It’s to Banri Hidaka’s credit that Sugimoto gradually evolves from overbearing creep to prospective boyfriend in a plausible way. Alas, his transformation is one of the few elements of the story to receive adequate development. The supporting cast comprises an undistinguished group of one-note characters; neither Kazuha’s siblings nor her classmates make much of an impression, a problem compounded by their androgynous appearance. (In fact, I sometimes had difficulty distinguishing Kazuha from Sugimoto, as they have nearly identical hairstyles and body types. Tip: Sugimoto is the cool cat in the John Lennon sunglasses and ponytail; Kazuha is the cutie sporting the vintage Dorothy Hamill ‘do.) The layout, too, leaves something to be desired. Hidaka’s tendency to pack every panel with unspoken thoughts and comments directed at the reader leads to busy pages with very small print; I found myself wishing she’d let the artwork convey her characters’ inner turmoil. The bottom line: I Hate You More Than Anyone shows some promise of moving beyond the usual opposites attract premise, but is hampered by cluttered design and a lack of interesting subplots.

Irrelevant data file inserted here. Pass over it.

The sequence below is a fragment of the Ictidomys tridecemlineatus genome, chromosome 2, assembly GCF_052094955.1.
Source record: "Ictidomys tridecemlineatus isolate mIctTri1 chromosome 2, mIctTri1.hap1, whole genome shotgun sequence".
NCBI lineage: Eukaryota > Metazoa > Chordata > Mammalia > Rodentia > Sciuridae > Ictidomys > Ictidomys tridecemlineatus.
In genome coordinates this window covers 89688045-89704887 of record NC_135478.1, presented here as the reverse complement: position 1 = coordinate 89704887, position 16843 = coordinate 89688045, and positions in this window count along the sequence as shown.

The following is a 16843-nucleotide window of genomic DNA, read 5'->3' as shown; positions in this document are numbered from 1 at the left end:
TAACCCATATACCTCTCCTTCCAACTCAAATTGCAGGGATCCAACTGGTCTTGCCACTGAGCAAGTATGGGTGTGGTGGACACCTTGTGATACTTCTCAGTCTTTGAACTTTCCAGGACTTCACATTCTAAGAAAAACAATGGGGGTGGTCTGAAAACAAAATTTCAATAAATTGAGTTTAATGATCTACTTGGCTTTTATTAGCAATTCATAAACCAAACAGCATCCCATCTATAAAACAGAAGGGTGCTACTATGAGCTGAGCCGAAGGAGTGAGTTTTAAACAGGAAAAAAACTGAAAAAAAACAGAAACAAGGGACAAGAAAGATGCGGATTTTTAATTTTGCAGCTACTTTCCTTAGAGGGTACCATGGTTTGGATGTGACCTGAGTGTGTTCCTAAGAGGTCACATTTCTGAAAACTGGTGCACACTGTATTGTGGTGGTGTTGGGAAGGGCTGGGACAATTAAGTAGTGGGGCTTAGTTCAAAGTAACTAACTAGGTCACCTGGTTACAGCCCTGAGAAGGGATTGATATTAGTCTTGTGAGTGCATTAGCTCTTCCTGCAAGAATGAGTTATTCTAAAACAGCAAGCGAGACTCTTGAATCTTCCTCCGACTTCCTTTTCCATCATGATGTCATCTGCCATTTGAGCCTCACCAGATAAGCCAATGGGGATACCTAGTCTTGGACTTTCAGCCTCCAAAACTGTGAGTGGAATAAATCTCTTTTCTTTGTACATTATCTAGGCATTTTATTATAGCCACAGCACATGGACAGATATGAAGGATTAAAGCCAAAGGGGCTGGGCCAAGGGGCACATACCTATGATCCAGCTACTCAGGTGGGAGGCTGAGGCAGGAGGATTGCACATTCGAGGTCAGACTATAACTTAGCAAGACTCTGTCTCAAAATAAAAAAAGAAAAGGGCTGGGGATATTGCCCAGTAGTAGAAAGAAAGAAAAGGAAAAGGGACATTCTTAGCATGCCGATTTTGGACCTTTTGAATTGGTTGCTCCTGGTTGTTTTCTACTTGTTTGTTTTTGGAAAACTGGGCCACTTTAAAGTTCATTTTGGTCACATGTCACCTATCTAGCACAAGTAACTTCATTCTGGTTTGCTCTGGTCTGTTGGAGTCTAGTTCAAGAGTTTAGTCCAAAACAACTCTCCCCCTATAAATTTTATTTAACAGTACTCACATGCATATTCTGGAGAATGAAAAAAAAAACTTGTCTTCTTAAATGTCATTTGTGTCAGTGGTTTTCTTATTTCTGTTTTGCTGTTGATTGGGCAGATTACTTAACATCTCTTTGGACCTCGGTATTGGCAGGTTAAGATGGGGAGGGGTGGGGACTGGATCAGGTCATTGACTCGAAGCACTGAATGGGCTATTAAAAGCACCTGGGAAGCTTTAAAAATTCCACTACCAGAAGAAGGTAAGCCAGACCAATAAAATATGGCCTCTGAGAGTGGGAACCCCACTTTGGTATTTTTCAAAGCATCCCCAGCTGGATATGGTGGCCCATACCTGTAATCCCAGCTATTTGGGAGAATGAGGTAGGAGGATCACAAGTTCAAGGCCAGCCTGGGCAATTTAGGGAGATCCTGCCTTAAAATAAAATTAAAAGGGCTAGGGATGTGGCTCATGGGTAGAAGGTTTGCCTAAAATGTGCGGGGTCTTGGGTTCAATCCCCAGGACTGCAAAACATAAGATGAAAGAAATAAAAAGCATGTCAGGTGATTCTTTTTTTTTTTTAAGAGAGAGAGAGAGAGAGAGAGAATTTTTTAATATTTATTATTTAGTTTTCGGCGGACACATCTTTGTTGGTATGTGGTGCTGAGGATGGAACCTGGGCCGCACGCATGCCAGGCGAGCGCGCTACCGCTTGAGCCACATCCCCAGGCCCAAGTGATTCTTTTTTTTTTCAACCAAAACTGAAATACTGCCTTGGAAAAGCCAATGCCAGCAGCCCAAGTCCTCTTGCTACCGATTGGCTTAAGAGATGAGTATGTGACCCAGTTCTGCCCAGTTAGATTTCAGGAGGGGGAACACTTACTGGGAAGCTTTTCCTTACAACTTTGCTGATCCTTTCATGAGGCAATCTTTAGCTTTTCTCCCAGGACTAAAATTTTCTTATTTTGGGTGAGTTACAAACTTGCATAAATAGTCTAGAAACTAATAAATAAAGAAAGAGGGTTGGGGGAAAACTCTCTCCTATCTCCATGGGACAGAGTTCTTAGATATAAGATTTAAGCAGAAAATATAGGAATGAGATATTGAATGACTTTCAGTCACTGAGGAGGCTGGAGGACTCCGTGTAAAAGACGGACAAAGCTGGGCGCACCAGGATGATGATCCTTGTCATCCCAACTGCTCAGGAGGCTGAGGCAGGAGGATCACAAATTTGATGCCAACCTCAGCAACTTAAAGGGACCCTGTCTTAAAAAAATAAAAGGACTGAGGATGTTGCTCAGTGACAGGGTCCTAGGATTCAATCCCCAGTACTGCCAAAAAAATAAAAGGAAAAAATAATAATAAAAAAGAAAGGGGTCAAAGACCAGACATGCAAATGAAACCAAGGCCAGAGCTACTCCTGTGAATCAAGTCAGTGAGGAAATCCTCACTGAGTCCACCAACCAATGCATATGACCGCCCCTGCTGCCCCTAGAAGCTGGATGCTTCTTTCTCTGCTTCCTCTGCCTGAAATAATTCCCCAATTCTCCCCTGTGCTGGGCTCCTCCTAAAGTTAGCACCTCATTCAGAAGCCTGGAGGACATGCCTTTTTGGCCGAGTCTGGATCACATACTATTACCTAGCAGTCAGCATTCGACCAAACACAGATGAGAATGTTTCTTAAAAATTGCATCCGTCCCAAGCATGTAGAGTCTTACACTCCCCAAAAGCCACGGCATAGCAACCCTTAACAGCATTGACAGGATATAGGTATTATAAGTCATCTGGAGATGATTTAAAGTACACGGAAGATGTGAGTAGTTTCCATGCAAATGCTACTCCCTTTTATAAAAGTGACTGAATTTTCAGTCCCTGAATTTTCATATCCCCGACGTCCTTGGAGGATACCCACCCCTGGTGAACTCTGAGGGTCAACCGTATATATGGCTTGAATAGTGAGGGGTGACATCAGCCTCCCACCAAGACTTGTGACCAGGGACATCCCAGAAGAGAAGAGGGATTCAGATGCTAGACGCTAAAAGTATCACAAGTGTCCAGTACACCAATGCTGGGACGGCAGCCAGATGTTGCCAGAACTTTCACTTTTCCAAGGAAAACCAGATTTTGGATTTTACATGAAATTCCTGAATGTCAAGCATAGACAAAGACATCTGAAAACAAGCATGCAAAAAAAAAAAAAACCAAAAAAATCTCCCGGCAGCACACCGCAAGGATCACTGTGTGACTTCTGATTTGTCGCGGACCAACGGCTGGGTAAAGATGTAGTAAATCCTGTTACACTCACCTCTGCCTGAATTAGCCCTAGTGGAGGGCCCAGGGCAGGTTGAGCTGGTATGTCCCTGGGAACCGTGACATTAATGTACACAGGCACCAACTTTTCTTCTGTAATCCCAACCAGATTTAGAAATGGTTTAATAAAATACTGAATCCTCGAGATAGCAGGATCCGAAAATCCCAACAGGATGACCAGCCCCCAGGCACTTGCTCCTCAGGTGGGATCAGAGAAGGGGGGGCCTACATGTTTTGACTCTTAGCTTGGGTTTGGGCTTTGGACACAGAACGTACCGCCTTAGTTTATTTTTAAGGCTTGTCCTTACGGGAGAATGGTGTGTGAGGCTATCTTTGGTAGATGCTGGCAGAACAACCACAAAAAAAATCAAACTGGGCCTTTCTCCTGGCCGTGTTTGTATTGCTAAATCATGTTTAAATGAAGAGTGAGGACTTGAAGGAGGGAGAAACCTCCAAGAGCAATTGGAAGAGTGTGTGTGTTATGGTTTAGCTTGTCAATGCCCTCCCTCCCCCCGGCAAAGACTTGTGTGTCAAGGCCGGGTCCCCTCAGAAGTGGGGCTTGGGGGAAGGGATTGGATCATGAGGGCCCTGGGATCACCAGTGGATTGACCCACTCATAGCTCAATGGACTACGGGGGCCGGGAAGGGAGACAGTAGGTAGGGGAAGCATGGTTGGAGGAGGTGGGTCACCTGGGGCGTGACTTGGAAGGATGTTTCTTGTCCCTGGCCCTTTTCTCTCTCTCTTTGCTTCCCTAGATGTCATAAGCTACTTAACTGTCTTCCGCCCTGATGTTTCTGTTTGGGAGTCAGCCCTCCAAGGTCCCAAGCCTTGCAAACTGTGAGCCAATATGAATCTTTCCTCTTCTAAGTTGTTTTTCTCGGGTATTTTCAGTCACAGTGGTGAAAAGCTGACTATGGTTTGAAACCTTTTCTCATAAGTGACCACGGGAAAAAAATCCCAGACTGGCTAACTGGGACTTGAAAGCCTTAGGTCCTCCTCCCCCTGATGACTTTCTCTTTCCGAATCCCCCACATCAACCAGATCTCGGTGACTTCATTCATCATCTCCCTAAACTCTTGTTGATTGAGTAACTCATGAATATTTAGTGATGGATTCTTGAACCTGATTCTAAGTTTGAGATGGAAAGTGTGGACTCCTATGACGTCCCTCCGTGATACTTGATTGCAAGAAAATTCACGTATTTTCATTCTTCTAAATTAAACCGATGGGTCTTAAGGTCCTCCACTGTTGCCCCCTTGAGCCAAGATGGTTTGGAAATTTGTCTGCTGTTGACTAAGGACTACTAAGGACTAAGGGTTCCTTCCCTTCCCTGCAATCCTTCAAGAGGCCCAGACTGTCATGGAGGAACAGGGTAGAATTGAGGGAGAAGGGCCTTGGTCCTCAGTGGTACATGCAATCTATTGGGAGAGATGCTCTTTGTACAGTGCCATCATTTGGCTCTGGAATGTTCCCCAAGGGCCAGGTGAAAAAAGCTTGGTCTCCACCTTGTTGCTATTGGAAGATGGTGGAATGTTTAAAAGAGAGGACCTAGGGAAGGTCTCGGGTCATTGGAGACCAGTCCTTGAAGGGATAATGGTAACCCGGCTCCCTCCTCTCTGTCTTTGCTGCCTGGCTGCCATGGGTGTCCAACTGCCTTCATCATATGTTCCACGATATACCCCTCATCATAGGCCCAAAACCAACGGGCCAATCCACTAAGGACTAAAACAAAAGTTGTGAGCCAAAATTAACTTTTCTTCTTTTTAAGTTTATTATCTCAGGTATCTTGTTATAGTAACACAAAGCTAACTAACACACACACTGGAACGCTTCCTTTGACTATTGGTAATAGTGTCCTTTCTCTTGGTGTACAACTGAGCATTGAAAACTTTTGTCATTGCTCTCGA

Volume one of I Hate You More Than Anyone is available now; volume two will be released in September.

Kekkaishi, Vol. 10

By Yellow Tanabe
Viz, 192 pp.
Rating: Teen